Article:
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11 Recipes For Creatively Creepy Halloween Cocktails

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No Halloween party is complete without some kind of creepy cocktail. Whip up these drinks to impress your guests—or maybe just frighten them!


Hi-C Ecto Cooler is chartreuse green in normal light, but the Chroma Cool cocktail is reported to turn a glowing purplish-blue under a black light. The key color-altering ingredient is the quinine in your tonic water, so don’t substitute your mixer.


To make a Vampire Kiss Martini according to Delish, layer raspberry liqueur, vodka, and champagne in a chilled martini glass and garnish with your choice of Halloween candy.


HonestlyYUM brings us a rum punch with real pumpkin and spices. First, create a spiced syrup by following this recipe (but leave out the rum). Combine the syrup with spiced rum, orange and lemon juices, pumpkin puree, and sparkling water. Stir well, then strain through a fine mesh and chill until party time. Instructions for the spooky presentation in a mist-covered pumpkin are here.


Toni Dash has a sweet Halloween treat for grownups. Rub the rim of your glass with a lemon slice and dip it into the Pop Rocks, then shake the other ingredients together with ice, and strain it into the glass. The tricky part is the candy corn-infused vodka, which takes about five days to make. You'll find the process, with pictures, at Boulder Locavore.


Dini at The Flavor Bender concocted a beautiful cocktail with horror overtones. Pour apple vodka and Viniq in a cocktail glass, leaving some room at the top. (If you don't have Viniq on hand, you can follow these instructions to make your own.) Add grenadine by spoon and allow it to settle at the bottom. Add dry ice just before serving for a spooky effect. Note: always tell your guests to wait until the dry ice is completely evaporated before drinking. Do not touch dry ice with bare fingers.


Fans of The Walking Dead will appreciate the appearance of the tasty yet dread-inducing Negan Cocktail from The Boulder Locavore. Pour the bitters and water over the swizzle stick into a glass and stir with Lucille, er, the swizzle stick. Add rye and an ice cube. As the sugar on the stick begins to melt, it will look a little gross, just like in the show.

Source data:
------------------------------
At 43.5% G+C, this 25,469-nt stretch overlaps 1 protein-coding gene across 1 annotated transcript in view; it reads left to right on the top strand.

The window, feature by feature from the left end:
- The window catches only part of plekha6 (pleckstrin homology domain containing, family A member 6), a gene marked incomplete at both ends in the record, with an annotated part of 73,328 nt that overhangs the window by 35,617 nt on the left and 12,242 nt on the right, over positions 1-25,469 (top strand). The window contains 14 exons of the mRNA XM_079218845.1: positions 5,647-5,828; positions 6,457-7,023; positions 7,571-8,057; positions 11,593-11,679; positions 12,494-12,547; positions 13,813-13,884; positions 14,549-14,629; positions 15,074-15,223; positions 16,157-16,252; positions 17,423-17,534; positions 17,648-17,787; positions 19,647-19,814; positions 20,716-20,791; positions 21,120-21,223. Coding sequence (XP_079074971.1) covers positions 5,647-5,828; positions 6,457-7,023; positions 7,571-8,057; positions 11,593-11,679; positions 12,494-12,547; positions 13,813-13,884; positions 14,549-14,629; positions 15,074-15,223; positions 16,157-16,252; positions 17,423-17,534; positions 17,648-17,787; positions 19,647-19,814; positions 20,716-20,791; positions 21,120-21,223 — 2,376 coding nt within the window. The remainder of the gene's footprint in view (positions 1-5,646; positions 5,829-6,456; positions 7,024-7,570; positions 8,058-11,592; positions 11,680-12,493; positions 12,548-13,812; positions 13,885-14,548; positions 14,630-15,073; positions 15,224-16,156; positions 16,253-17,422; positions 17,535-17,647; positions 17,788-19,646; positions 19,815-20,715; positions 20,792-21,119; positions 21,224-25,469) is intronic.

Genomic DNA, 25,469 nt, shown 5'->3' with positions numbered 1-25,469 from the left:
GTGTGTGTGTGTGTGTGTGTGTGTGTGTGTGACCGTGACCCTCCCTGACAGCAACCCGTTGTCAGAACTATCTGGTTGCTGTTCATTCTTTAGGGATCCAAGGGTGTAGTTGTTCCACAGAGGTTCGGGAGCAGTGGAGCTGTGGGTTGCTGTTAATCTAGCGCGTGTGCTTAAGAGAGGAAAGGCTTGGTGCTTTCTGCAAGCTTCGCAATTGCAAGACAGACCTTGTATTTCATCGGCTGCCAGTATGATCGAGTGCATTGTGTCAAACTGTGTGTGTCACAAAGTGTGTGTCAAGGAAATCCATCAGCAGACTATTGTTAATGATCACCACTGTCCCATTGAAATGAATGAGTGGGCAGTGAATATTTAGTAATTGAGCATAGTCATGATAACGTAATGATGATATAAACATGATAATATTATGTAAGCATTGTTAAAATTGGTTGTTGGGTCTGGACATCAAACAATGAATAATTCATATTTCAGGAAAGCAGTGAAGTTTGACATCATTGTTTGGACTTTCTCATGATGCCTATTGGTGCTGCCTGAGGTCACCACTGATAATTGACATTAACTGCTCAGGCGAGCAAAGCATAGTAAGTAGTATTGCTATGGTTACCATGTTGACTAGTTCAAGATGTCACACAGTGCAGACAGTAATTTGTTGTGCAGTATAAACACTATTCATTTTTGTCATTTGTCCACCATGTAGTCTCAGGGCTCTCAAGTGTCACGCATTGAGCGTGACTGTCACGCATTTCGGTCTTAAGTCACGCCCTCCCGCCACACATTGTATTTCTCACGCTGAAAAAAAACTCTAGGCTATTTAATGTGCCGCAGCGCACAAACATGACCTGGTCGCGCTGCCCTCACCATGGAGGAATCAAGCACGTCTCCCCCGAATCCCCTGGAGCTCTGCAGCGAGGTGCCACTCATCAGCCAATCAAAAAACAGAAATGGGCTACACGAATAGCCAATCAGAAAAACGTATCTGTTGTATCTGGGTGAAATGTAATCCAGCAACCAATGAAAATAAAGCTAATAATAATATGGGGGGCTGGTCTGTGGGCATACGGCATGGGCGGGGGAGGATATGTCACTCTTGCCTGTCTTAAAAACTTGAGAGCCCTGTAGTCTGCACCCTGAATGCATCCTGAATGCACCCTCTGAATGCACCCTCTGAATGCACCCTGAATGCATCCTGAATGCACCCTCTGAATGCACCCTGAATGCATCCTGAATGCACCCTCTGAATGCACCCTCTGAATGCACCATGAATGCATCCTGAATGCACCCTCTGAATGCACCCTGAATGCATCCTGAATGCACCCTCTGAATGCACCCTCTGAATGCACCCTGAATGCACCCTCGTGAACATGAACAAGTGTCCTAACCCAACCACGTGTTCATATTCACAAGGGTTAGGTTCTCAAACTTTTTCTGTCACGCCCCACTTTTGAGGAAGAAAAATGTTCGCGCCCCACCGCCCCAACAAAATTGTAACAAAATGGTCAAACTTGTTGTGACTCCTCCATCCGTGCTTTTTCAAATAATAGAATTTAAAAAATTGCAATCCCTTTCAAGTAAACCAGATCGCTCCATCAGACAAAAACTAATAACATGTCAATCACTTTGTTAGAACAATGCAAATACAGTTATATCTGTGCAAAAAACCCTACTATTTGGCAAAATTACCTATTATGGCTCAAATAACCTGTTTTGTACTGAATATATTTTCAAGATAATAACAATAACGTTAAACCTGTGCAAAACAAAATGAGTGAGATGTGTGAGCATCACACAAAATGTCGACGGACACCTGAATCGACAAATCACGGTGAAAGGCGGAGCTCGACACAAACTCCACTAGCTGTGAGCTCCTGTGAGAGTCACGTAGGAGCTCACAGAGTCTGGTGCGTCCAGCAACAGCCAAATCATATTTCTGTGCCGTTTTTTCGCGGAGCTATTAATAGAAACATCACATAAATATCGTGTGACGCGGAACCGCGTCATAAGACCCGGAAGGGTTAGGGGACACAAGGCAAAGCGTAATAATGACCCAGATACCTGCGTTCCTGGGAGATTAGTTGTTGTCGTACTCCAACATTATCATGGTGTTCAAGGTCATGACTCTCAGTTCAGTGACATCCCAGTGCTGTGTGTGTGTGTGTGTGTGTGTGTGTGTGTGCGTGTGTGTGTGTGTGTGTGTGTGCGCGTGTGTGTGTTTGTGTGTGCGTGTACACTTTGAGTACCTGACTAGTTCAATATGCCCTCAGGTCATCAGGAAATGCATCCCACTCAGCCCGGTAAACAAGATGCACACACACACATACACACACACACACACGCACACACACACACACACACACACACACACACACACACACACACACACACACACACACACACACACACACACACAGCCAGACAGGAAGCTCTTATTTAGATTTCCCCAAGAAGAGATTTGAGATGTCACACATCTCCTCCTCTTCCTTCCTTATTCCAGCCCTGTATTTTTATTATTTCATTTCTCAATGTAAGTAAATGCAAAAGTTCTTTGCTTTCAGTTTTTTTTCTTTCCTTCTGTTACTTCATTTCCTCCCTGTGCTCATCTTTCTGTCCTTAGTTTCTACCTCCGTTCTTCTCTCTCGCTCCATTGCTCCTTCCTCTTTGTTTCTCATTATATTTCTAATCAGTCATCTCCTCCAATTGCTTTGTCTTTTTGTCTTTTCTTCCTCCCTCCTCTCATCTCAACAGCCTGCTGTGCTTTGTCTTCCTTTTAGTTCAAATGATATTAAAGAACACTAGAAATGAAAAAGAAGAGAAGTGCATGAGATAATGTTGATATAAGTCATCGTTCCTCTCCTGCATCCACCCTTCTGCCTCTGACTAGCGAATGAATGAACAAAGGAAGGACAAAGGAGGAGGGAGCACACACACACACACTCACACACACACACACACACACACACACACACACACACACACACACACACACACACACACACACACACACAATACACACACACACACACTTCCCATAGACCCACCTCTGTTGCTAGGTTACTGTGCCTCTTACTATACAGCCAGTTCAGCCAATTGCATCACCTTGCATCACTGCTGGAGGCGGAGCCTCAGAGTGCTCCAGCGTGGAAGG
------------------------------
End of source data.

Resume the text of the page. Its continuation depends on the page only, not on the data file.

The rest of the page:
This dirty martini is all about the presentation. The Color Changing martini by makendo at Instructables uses the cabbage as a pH indicator for the color change. Chop and cook the cabbage with some water until the juice is purple, and discard the cabbage leaves. Place a small amount of cabbage juice in a glass and add baking soda until the juice turns blue. Add gin (or vodka) and vermouth and serve. Then add the dry ice, which will turn the drink back to purple. (There's also a non-alcoholic version.)


2 oz. Casamigos Blanco
1 oz. Agave Nectar
0.25 oz. Almond Liqueur
2 Heaping Bar Spoons Organic Pumpkin from Can
2 Dashes Angostura Bitters
1 oz. Whipped Cream
1 Pinch of Nutmeg
1 Pinch of Cinnamon

When you want something more than a pumpkin spice latte, check out this cocktail recipe posted by Instagram user thelittlemarket. Combine Casamigos Blanco, agave nectar, almond liqueur, organic canned pumpkin, and Angostura bitters in a shaker with ice, shake for 10 to 12 seconds, then strain into a glass and add whipped cream, nutmeg, and cinnamon. For an additional spooky effect, rim the glass with a little black sugar before pouring.


One of the scariest horror stories of all involved a potion, so it only makes sense to serve it at your Halloween party. To make this cocktail, combine vodka, parfait amour liqueur, blackberry liqueur, tarragon simple syrup, fresh lemon juice, and lavender. Before pouring, rim your glasses in purple sugar, skewer blackberries on a sprig of lavender, or add dry ice. (Or do all three!) This drink can be served in clean chemistry beakers for maximum effect.